0

Understanding Life Hours, Part 3: How to Extend the Life of Your Bulbs

Centennial Bulb

The third and final part in a series about life hours and how you can use this spec to inform your purchase and maximize the life of your bulbs.

If you’re a lighting nerd like most of us at 1000Bulbs.com, you’ve likely heard of the 110-year-old Centennial Bulb in Livermore, California. If (more likely) you’re not a lighting nerd, here’s the brief rundown: The Centennial Bulb was installed in a firehouse over 110 years ago and still hasn’t burned out. It’s not known exactly how it has lasted so long, but there are a few good clues: One, it has only rarely been moved; two, it has been switched off only a handful of times, and three, it is operated at very low power.

The two previous articles in this series explained how manufacturers determine life hours and how life hours and warranties are two different things. This third and final article in the series explains how you can make your light bulbs last longer. We can’t guarantee they’ll last 110 years (in fact, we can almost guarantee they won’t), but by following a few tips you can easily double or triple the life of your bulb. One caveat, however, because not all light bulbs use the same technology, these tips do not apply to all bulbs.

Don’t move it! Light bulbs get hot. Really hot. And when metal (which makes up a bulb’s filament) gets hot, it gets brittle. The more you handle a bulb with a brittle filament, the more vibration you subject it to, making the filament much more likely to snap. This doesn’t apply only to handling the bulb; it also applies to placement. Any bulb installed in a place that moves also moves. The swish of a ceiling fan or the slam of a refrigerator door, while barely heard by you, is a light bulb’s death knell. It’s for this reason that you may have seen special bulbs with reinforced filaments marketed as “ceiling fan bulbs” and “appliance bulbs.” As you might have picked up, this rule only applies to bulbs with filaments, like incandescent and halogen bulbs.

Leave it on! This may sound contradictory to common sense, but it’s not. Every time you flip a switch, you are blasting your light bulb with power. That poor little filament is forced to go from room temperature to 5000° F in a fraction of a second! You do that too many times, and the filament will literally crack under the pressure. This also goes for ballasted bulbs like linear fluorescents, CFLs, and HID lamps. In the case of an instant start fluorescent ballast, you’re hitting the fluorescent tube cathodes with 600 volts every time you flip the switch. After so many power cycles, the lamp will fail. Keep in mind, however, that while this trick will prolong the life of your bulb, it could also increase your electricity usage.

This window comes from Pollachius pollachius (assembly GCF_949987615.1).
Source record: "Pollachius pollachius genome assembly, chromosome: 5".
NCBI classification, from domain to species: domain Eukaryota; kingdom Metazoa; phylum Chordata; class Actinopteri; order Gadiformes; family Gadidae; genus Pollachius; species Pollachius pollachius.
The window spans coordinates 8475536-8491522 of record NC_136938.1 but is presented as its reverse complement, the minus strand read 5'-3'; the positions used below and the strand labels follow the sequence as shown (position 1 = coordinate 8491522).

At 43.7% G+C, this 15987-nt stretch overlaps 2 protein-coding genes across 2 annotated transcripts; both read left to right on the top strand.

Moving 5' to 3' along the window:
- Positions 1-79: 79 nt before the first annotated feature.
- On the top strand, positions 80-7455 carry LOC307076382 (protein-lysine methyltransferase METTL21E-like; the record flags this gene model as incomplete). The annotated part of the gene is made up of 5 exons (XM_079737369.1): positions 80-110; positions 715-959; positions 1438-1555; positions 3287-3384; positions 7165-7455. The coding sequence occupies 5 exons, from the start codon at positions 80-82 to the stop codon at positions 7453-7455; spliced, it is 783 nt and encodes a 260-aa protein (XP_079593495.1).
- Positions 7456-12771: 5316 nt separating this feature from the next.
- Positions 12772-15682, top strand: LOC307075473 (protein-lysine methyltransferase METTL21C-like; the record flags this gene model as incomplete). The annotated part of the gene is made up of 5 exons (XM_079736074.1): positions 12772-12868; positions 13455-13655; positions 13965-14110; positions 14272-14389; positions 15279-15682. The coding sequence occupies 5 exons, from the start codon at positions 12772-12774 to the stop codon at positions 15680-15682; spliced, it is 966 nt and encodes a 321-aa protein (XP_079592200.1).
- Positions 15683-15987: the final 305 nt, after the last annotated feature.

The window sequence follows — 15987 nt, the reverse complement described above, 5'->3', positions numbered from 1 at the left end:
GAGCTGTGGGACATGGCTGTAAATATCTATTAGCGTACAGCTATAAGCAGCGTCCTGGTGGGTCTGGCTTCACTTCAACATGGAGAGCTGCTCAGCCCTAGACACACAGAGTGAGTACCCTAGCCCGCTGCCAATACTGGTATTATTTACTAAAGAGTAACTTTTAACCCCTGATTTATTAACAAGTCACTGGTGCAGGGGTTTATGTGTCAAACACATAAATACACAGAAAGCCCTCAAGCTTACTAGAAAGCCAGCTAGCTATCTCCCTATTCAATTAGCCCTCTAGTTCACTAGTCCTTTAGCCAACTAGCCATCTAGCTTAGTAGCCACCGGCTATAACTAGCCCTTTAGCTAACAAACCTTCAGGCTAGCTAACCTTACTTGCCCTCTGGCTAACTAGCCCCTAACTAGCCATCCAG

Operate it at low power. This may be the real secret to the Centennial Bulb’s longevity. Less power means less heat, which translates to less stress on a bulb filament. If you live in the United States, your house is operating on ~110V, so if you buy a bulb rated for 130V, you’ll be hitting the bulb with 15% less power than it is designed to handle  (130V – 15% = 110.5V). You can stretch this principle even further with a dimmer switch. When you dim a bulb, you are lowering the voltage delivered to the bulb filament, putting it under less stress. This also applies to fluorescent technology, but in a slightly different way: Unlike an instant start ballast, a programmed start ballast supplies a much lower starting voltage and heat to the lamp.  If you switch to this type of ballast, you could extend the life of your fluorescent bulbs by over 30%.

Finally, remember that the aim of extending bulb life, in most cases, is to save money. Is it really worth it to make that incandescent bulb last forever by dimming it and leaving it on for longer periods? In many cases, it’s better to switch to a more efficient CFL or LED. But if you’re a die-hard incandescent fan, or want to recreate your own Centennial Bulb, these tips will come in handy.

Recommended Articles

Repel Flies and Insects Away This Summer Paraclipse fly control is the premiere no mess, sanitary option available for controlling insects. Insects have a natural attraction to certain types ...
Beam Angle Explained Reflector bulbs are more than just floodlights and spotlights. Like any light bulb, they come in shapes and technologies to fit any application. Two c...
What is Light Pollution? For many people, it would be difficult to imagine living in a world where artificial light does not exist. Since the invention of light bulbs in 1879,...
How to Have Great Living Room Lighting As the place where you watch TV, read books, play games and entertain guests, the living room is easily the most dynamic area of the home. Therefore,...
CFL Bulb Sale – 4 Pack for Under $5 (Ends 6/...   The prospect of upgrading to LED light bulbs is still difficult for many people due to the price. When that’s the case, moving from Incand...
What Kind of Ceiling Fan Do I Need? If you’ve read part 1 of our ceiling fan guide, you’ve already seen how many choices there are to consider just in mounting and sizing ceiling fan...

1000Bulbs.com

Benjamin is a writer for 1000Bulbs.com.